Published: January 3, 2014
A cloud of confusion regarding whether commercial airline passengers in Colorado can take marijuana with them when traveling resulted in a flurry of meetings on Friday among Colorado Springs Airport officials trying to sort through policies.
Late Friday, airport officials issued a statement saying the Colorado Springs mayor and police chief are evaluating options in regard to marijuana possession at the airport and other city facilities.
"This is a complex issue and the City of Colorado Springs is working to determine what a prohibition would encompass from a legal and law enforcement standpoint and the best method to implement such a restriction," the statement said.
There's no need to stash your stash, though, if you're traveling out of Pueblo Memorial Airport, where your weed can fly sky-high with you.
With Wednesday's statewide legalization of recreational marijuana, Pueblo Memorial Airport is allowing passengers 21 years and older and possessing less than 1 ounce to carry their pot along.
"As long as it meets the legal requirements, we're allowing it," said Mark Lovin, aviation director for the city-owned Pueblo Memorial Airport.
Passengers also can put marijuana in checked baggage.
"In the first few days, we haven't seen anything going through," Lovin said. "My sense is we're not going to see a whole lot."
Colorado's largest airport, Denver International, is not on board with the idea. Lovin said the Pueblo airport soon will have signs warning passengers of DIA restrictions.
Possession of marijuana has been banned on DIA property, said Heath Montgomery, director of media relations. Enforcement is expected to begin this month.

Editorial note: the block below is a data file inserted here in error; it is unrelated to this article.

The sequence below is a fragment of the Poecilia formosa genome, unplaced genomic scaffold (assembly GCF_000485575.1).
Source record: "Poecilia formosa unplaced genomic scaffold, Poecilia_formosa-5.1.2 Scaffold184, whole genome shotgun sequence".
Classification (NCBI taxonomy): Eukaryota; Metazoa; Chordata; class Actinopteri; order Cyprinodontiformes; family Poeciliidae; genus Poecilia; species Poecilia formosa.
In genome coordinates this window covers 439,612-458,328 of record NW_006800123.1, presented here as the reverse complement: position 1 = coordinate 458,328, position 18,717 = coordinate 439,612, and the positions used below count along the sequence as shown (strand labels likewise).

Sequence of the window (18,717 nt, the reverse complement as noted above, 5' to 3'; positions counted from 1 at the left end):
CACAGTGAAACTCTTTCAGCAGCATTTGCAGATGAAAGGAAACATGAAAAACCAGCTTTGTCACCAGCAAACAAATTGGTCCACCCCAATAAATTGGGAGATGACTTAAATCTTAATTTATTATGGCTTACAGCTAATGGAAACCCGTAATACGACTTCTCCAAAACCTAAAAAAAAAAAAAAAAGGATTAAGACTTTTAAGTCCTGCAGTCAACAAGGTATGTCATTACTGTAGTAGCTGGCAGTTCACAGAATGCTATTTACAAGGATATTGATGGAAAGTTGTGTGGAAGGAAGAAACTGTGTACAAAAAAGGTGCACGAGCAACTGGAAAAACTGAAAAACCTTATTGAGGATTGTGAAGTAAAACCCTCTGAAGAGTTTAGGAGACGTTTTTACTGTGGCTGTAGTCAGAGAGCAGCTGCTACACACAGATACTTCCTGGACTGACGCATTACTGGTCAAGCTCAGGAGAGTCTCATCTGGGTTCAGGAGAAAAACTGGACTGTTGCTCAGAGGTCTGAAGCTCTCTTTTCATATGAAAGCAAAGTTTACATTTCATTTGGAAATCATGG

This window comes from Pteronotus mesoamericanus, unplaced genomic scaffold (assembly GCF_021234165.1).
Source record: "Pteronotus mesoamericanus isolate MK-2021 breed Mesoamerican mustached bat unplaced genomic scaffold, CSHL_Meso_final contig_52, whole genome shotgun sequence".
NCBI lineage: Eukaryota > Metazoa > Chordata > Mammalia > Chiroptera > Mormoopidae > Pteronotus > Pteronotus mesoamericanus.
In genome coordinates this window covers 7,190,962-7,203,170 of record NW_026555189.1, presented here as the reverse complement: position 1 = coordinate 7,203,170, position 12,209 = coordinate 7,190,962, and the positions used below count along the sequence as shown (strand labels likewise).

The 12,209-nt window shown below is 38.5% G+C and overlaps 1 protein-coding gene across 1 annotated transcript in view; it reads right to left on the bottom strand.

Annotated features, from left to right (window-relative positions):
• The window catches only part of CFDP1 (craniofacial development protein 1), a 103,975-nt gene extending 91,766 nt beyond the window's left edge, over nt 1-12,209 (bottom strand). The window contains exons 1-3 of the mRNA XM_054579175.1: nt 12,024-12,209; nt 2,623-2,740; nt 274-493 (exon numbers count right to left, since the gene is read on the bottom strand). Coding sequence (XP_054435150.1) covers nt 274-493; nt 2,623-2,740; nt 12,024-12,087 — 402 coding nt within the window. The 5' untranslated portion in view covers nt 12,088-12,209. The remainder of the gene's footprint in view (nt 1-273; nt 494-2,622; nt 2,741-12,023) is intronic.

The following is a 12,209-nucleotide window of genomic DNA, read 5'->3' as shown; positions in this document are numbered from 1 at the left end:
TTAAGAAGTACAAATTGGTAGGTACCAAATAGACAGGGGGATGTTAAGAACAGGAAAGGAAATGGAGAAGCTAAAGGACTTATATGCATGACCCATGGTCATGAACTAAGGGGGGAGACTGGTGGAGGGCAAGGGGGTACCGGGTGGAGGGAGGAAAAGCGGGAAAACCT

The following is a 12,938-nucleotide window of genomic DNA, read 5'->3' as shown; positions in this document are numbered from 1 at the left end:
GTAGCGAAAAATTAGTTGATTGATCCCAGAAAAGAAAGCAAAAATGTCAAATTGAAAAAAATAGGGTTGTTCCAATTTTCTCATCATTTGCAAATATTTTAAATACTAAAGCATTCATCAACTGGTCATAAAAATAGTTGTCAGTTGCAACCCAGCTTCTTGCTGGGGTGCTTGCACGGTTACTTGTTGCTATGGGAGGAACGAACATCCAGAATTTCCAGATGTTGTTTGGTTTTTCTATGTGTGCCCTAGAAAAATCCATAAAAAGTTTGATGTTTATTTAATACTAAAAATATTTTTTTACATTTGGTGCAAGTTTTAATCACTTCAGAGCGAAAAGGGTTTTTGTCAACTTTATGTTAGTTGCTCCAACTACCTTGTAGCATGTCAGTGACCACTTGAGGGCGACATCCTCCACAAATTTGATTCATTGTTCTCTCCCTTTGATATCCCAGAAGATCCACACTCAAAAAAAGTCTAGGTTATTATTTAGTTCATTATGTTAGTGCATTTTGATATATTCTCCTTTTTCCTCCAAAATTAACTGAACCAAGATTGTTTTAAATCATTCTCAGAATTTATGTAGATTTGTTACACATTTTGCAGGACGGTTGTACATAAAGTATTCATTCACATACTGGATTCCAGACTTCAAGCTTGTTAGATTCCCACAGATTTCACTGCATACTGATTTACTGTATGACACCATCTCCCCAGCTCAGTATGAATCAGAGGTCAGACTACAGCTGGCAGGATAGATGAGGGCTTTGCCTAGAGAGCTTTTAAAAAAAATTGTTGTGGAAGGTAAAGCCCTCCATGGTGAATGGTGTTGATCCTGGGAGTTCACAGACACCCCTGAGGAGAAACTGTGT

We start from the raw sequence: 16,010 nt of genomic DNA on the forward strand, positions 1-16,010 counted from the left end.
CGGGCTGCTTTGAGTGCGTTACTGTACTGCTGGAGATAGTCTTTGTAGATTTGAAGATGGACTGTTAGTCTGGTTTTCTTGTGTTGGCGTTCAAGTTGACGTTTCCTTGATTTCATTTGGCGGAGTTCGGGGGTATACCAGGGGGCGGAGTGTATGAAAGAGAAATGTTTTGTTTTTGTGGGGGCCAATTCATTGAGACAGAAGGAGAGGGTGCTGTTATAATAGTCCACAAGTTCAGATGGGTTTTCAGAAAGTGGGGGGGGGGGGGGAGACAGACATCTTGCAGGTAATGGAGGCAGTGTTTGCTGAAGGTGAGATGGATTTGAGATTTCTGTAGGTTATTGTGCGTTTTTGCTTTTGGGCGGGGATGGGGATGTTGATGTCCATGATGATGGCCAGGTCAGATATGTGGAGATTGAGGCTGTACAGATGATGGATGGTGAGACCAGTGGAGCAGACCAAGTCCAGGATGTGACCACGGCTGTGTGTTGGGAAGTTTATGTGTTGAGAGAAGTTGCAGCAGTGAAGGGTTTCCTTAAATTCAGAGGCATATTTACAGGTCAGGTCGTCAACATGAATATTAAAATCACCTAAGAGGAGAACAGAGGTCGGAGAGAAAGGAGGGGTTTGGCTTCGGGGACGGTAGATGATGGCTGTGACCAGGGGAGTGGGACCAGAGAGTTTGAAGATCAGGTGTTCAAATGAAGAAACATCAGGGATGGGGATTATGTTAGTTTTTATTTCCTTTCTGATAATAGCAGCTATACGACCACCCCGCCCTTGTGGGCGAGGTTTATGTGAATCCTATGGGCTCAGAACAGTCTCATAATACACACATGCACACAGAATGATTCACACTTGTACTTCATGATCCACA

It's also not welcomed at Eagle County Regional Airport, said Greg Phillips, aviation director. The county prohibits marijuana at its facilities and buildings, he said, including the airport, which serves the mountain towns of Vail, Minturn, Red Cliff and Gypsum.
"There are a couple of policies at play, including the county resolution banning marijuana," he said. "Another issue is the TSA checkpoint, which is technically federal, so federal regulations apply. But it's not an expectation that anybody would be arrested, just not allowed to bring it with them."
Passengers attempting to board with marijuana will be able to take it back to their car, Phillips said.
Another consideration, he said, is that most other states have not legalized recreational marijuana possession or use.
"Somebody flying from Colorado may legally possess it here, but what happens when you're flying to New York or Chicago? It's not legal there," he said.
The Transportation Security Administration, the U.S. Department of Homeland Security agency that screens airline passengers and baggage for weapons and other contraband, has not changed its policies regarding marijuana, said Lorie Dankers, a TSA spokeswoman and public affairs manager.
"TSA's screening procedures, which are governed by federal law, are focused on security and are designed to detect potential threats to aviation and passengers. As has always been the case, if during the security screening procedures, an officer discovers an item that may violate the law, TSA refers the matter to law enforcement. Law enforcement officials will determine whether to initiate a criminal investigation," according to a statement from Dankers.
The TSA website states that medical and nonmedical marijuana are not permissible items for commercial airline passengers, and adds, "Whether or not marijuana is considered medical marijuana federal law provides no basis to treat medical marijuana differently than non-medical marijuana."
And once the doors on an aircraft are closed, the passengers are under federal law.
But Lovin said because Colorado law now permits marijuana possession, TSA agents will adhere to local law.
"They still contact local law enforcement if they see anything that's potentially a violation of code or law," he said. "Since marijuana is not locally illegal for possession, it's probably not going to be an issue."
Retail marijuana is being sold in unincorporated Pueblo County but is prohibited in the city limits of Pueblo.
Some airports are still figuring out how to handle the new issue. The Telluride Regional Airport is working on a policy to present to its board in a few weeks, said airport manager Rich Nuttall, adding that there is no indication yet of which way the ruling will go.